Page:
The Big 12 needed a Final Four appearance.
It had been a solid NCAA Tournament for the conference, with three teams reaching the Elite Eight and a fourth in the Sweet 16. But the Big 12 had been here, or nearby, several times in recent years without reaching the biggest stage.
Kansas’ overtime victory over Duke to capture the Midwest Region on Sunday gave the league its second Final Four team in six years.
In four of those years, including 2018, the Big 12 was the top-rated conference by RPI. Only once previously, the Buddy Hield-led Oklahoma Sooners of 2016, did a team reach the Final Four.
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Kansas knows the path well, having lost in the region championship game in 2016 and 2017. But this season’s breakthrough turns a very good Big 12 postseason into an excellent one.
And now, Big 12 commissioner Bob Bowlsby said he’s headed to San Antonio feeling greedy.
“What we want to do as a conference is win national championships,” Bowlsby said. “That’s what our schools and our coaches aspire to do.”
To accomplish that, Kansas will have to get through Villanova in the second of Saturday’s two national semifinals — the Wildcats are an early five-point favorite — then the winner of the other semifinal, Michigan or Loyola-Chicago, in Monday’s championship game.
Last week, Bowlsby shuttled between the Midwest Region in Omaha, Neb., and the South Region in Atlanta, where Kansas State reached a regional title game for the first time since 2010. Associate commissioner John Underwood camped at the East Region in Boston to see Texas Tech reach its first region championship game.
The Wildcats and Red Raiders fell short, but the depth of their run, plus West Virginia’s advance to the Sweet 16, confirmed what the league has asserted for years: that its conference-scheduling structure prepares its teams well for the NCAA Tournament.
Some years, the Big 12 falls flat. Not so this time. This postseason ranks among the most successful in the conference’s 22 years. Seven previous Big 12 teams have finished in the Final Four, and Kansas’ 2008 title is the lone crown.
Then there’s this nugget: With Oklahoma’s Rose Bowl appearance, the Big 12 is the only conference represented in the College Football Playoff semifinals and the Final Four. These are good times for a league that only seems to part of the national conversation when the topic is realignment.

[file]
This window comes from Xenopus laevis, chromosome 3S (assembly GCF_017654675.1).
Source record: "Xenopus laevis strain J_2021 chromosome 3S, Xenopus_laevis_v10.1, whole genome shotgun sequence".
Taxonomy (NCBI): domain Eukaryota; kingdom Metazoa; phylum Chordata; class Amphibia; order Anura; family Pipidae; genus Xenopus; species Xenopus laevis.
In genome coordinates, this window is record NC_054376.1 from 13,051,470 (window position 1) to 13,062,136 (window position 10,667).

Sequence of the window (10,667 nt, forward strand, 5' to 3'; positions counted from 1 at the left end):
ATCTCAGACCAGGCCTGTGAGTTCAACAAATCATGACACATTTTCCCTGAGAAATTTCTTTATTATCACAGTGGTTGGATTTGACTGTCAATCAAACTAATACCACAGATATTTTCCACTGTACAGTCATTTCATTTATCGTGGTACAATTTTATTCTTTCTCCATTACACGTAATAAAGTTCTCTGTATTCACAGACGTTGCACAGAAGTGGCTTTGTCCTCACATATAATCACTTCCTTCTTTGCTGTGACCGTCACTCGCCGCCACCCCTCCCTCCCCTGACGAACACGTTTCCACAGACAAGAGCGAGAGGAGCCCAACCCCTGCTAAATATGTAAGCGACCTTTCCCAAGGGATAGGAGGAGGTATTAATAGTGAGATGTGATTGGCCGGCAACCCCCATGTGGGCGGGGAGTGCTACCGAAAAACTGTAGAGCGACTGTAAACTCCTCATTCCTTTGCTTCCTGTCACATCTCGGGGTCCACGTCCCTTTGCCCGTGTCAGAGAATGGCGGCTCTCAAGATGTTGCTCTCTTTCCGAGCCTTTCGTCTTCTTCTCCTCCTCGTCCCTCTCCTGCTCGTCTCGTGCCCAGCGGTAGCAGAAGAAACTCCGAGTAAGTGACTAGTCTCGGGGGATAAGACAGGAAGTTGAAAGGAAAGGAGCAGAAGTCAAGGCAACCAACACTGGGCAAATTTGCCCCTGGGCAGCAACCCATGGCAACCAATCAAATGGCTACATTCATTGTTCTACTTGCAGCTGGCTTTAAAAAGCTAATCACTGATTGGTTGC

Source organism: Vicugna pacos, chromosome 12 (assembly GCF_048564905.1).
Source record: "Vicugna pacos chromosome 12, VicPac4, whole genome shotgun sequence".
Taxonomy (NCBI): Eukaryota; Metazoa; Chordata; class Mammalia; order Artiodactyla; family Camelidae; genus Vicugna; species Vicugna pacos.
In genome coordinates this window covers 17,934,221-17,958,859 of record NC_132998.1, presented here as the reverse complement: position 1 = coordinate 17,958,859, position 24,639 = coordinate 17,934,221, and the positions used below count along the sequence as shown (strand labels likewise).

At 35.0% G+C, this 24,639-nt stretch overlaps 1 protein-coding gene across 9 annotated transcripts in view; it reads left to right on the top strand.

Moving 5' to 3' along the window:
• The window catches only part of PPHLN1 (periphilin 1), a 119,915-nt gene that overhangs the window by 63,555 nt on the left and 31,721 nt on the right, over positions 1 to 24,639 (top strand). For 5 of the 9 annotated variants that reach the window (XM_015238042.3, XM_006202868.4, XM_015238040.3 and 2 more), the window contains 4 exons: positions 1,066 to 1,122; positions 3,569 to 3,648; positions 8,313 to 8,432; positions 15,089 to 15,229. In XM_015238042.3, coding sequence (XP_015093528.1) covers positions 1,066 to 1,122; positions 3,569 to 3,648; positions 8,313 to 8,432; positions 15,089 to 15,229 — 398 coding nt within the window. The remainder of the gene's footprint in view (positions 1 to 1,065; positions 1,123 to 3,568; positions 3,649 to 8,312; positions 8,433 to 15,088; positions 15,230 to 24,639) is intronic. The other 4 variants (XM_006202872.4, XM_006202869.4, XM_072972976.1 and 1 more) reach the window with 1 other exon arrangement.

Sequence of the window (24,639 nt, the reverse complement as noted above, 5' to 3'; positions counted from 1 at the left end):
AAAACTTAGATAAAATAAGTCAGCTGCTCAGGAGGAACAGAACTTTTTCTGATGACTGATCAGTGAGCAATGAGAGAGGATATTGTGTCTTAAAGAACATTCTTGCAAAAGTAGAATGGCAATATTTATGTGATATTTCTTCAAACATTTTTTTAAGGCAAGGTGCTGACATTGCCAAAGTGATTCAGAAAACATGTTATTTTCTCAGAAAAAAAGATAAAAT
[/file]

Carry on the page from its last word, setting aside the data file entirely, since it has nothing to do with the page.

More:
Bowlsby makes the point that a 9-9 record in the Big 12 differs from other conferences where teams don’t meet each other twice. And the league gains the top RPI designation by building credentials in the non-conference portion of the schedule.
Why is that important? When conference play started, enough Big 12 teams had established postseason credentials that they could only lose by having a dismal January and February.
The Big 12 got seven teams into this year's tourney field, and two of them had losing league records. But Texas had six victories over teams from the top group of opponents as defined by the selection committee (Group 1) and Oklahoma had five. That compared favorably with teams with better records from other conferences.
Kansas is no different than the other teams in the Final Four, having battled through two weeks of top-notch opponents to reach this point. But consider that with only Iowa State missing postseason play from the Big 12, the Jayhawks have met 12 straight opponents that played in the NCAA or NIT ... and won 11 of those games.
“The competitive balance in our league is terrific,” Bowlsby said. “We constantly ask ourselves if we are toughened or tired going in the NCAA Tournament with our double round and conference tournament.”
This year, the Big 12 toughened up.